Mandisa – “Way Maker” – The fifth season of American Idol saw its share of contestants that have ultimately made a path in the entertainment business. Though the season was won by bluesy rocker Taylor Hicks, the list of other contestants includes successful rocker Chris Daughtry, country singer turned talk show host/reality personality Kellie Pickler, and runner-up, actress/singer Katharine McPhee. But unless you’ve been paying attention to the Christian music world, you might have lost track of Mandisa – the 9th place contestant who has actually issued more albums (six) than any other contestant from that season – and the only one to win a Grammy Award. “Way Maker” is a new track from her 2020 greatest hits release.
Siedah Garrett – “The New Frontier (Say Their Names)” – Singer/songwriter Siedah Garrett has always pieced her musical career together from a bunch of different directions. As a solo artist, she hit the charts with the danceable single “K.I.S.S.I.N.G.” in the late ‘80s. As a duet partner, she famously collaborated with Michael Jackson on “I Just Can’t Stop Loving You” and on the funky classic “Don’t Look Any Further” with former Temptation Dennis Edwards. And, as a songwriter, she notably co-wrote Jackson’s “Man in the Mirror” as well as multiple other Quincy Jones efforts. She even joined British dance outfit Brand New Heavies for an album in the ‘90s. Turning 60 this summer in the era of protests about police brutality, Garrett was inspired to release her own powerful anthem on the subject.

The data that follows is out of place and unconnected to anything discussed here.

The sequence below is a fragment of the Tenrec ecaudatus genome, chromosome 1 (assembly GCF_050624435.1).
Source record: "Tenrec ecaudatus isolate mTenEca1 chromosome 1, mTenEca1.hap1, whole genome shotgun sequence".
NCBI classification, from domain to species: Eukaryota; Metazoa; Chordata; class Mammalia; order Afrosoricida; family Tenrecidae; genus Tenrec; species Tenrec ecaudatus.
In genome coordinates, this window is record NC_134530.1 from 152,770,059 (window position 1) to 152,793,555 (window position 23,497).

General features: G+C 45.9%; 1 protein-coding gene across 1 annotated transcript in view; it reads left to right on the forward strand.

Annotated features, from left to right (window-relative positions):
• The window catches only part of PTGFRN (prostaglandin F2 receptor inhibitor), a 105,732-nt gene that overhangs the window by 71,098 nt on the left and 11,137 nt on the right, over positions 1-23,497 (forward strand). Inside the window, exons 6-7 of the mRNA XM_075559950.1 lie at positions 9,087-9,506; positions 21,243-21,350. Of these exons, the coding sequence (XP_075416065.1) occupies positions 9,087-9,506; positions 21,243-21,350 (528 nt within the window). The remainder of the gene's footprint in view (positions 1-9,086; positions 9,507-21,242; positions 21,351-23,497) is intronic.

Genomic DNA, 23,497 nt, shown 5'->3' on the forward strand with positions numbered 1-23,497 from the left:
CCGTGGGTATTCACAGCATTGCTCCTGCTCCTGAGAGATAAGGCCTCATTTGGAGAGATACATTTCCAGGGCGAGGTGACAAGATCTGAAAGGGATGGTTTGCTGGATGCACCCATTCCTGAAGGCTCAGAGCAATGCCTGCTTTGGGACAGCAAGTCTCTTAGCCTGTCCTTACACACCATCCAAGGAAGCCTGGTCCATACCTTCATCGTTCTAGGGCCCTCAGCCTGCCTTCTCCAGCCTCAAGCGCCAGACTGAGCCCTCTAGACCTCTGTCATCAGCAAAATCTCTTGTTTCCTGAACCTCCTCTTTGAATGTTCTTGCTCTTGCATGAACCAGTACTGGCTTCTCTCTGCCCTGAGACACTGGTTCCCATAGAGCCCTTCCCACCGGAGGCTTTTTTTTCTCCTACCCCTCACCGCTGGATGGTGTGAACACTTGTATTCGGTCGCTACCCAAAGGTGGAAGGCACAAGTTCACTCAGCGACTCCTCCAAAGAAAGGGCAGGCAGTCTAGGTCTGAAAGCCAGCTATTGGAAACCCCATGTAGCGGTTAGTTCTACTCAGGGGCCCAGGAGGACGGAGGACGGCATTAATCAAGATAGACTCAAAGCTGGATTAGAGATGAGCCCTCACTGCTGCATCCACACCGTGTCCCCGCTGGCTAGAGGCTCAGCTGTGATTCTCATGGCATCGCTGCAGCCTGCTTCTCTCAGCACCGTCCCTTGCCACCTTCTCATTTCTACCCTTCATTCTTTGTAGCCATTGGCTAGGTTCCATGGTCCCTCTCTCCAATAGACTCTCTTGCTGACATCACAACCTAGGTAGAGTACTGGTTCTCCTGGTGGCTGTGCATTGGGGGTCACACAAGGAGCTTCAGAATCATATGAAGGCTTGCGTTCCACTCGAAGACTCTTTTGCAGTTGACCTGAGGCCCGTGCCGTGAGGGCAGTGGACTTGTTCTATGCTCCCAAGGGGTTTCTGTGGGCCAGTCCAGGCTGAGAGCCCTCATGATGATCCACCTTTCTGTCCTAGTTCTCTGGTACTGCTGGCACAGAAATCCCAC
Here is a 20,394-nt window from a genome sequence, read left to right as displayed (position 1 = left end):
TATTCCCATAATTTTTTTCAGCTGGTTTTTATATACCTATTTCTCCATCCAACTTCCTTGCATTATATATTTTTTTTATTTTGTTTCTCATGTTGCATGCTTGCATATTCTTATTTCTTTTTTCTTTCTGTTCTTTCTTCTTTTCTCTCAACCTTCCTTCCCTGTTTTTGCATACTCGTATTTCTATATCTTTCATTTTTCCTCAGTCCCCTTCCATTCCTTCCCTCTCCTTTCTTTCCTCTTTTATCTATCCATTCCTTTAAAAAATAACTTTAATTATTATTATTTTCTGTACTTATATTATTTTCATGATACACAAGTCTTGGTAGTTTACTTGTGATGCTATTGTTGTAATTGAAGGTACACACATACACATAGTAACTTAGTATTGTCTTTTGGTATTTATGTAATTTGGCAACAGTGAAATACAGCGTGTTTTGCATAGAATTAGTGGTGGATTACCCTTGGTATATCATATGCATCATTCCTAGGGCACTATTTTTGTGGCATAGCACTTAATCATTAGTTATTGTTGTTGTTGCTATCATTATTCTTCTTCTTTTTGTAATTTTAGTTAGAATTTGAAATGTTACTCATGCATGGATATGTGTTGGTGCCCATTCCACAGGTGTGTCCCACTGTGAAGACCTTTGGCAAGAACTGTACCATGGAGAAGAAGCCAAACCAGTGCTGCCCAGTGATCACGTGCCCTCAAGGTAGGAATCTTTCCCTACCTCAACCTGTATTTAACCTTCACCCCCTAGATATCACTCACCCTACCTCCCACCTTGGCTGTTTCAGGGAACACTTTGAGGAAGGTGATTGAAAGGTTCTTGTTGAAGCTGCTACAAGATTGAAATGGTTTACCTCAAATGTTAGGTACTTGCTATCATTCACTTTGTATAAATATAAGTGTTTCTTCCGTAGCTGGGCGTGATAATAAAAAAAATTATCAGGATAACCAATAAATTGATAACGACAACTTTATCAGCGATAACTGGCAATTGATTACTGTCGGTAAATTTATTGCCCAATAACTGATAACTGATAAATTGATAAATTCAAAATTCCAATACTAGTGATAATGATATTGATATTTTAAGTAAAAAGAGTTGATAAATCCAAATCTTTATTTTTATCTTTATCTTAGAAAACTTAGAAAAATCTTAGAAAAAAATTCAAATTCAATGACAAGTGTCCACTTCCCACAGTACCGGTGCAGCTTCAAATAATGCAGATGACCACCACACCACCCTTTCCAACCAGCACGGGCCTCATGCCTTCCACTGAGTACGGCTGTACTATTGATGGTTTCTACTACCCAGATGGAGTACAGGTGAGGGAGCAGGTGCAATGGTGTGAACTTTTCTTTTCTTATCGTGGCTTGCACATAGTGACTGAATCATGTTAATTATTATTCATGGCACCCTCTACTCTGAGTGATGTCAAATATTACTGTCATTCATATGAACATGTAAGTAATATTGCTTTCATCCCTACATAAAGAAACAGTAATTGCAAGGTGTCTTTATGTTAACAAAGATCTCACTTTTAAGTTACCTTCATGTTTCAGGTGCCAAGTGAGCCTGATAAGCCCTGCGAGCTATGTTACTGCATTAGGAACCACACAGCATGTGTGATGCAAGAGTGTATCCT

Terry Ellis – “Angry Black Woman” – This original member of the legendary female group En Vogue only stepped out solo one previous time, with her 1995 album, “Southern Gal” – featuring the romantic single “Wherever You Are.” Today, like so many artists, the national conversation on race has Ellis issuing her first new solo work in over two decades, with this pointed protest single.
Sananda Maitreya fka Terence Trent D’Arby – “The Madhouse” – Of course you remember this dreadlocked neo soul innovator that emerged in the shadows of Prince and Michael Jackson with his 1987 debut album Introducing the Hardline according to Terence Trent D’Arby (including the hits “Wishing Well,” “Sign Your Name” and more). Over the course of the early ‘90s, he tired of the trials of fame and big music industry, and quietly relocated to Europe and reinvented himself in 2001 as Sananda Maitreya. And, under his new name, he has been releasing ambitious new music ever since, including “The Madhouse” – a tune released just this year.